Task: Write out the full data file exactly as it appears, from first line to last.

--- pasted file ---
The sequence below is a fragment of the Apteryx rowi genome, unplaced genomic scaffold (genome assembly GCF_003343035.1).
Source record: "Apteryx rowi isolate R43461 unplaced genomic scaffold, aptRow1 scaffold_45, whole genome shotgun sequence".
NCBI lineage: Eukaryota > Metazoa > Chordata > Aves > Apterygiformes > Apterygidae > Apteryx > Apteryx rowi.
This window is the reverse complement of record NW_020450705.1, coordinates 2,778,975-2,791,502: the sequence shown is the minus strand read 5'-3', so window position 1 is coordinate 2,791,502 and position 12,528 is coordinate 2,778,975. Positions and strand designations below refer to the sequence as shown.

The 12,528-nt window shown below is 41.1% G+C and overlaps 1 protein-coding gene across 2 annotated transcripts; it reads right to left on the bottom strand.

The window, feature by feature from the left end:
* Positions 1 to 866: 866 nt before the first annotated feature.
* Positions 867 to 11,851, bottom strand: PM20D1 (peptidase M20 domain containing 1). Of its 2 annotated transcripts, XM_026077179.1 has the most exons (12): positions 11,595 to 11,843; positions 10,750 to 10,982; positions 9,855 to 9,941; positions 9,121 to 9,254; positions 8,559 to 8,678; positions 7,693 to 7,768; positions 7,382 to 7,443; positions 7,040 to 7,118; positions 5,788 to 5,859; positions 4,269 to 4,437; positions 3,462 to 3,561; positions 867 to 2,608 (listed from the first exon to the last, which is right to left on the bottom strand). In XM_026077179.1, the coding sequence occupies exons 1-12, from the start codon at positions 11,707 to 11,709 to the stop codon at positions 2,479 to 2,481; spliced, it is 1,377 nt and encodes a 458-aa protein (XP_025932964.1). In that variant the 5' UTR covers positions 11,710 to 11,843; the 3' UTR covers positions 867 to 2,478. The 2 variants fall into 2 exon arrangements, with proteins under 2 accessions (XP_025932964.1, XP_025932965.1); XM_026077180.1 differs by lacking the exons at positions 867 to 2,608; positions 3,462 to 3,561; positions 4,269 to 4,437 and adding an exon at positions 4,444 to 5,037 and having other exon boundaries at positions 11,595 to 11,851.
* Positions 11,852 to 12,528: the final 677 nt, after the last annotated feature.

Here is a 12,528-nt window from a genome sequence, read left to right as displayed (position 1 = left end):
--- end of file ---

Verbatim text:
The sequence below is a fragment of the Apteryx rowi genome, unplaced genomic scaffold (genome assembly GCF_003343035.1).
Source record: "Apteryx rowi isolate R43461 unplaced genomic scaffold, aptRow1 scaffold_45, whole genome shotgun sequence".
NCBI lineage: Eukaryota > Metazoa > Chordata > Aves > Apterygiformes > Apterygidae > Apteryx > Apteryx rowi.
This window is the reverse complement of record NW_020450705.1, coordinates 2,778,975-2,791,502: the sequence shown is the minus strand read 5'-3', so window position 1 is coordinate 2,791,502 and position 12,528 is coordinate 2,778,975. Positions and strand designations below refer to the sequence as shown.

The 12,528-nt window shown below is 41.1% G+C and overlaps 1 protein-coding gene across 2 annotated transcripts; it reads right to left on the bottom strand.

The window, feature by feature from the left end:
* Positions 1 to 866: 866 nt before the first annotated feature.
* Positions 867 to 11,851, bottom strand: PM20D1 (peptidase M20 domain containing 1). Of its 2 annotated transcripts, XM_026077179.1 has the most exons (12): positions 11,595 to 11,843; positions 10,750 to 10,982; positions 9,855 to 9,941; positions 9,121 to 9,254; positions 8,559 to 8,678; positions 7,693 to 7,768; positions 7,382 to 7,443; positions 7,040 to 7,118; positions 5,788 to 5,859; positions 4,269 to 4,437; positions 3,462 to 3,561; positions 867 to 2,608 (listed from the first exon to the last, which is right to left on the bottom strand). In XM_026077179.1, the coding sequence occupies exons 1-12, from the start codon at positions 11,707 to 11,709 to the stop codon at positions 2,479 to 2,481; spliced, it is 1,377 nt and encodes a 458-aa protein (XP_025932964.1). In that variant the 5' UTR covers positions 11,710 to 11,843; the 3' UTR covers positions 867 to 2,478. The 2 variants fall into 2 exon arrangements, with proteins under 2 accessions (XP_025932964.1, XP_025932965.1); XM_026077180.1 differs by lacking the exons at positions 867 to 2,608; positions 3,462 to 3,561; positions 4,269 to 4,437 and adding an exon at positions 4,444 to 5,037 and having other exon boundaries at positions 11,595 to 11,851.
* Positions 11,852 to 12,528: the final 677 nt, after the last annotated feature.

Here is a 12,528-nt window from a genome sequence, read left to right as displayed (position 1 = left end):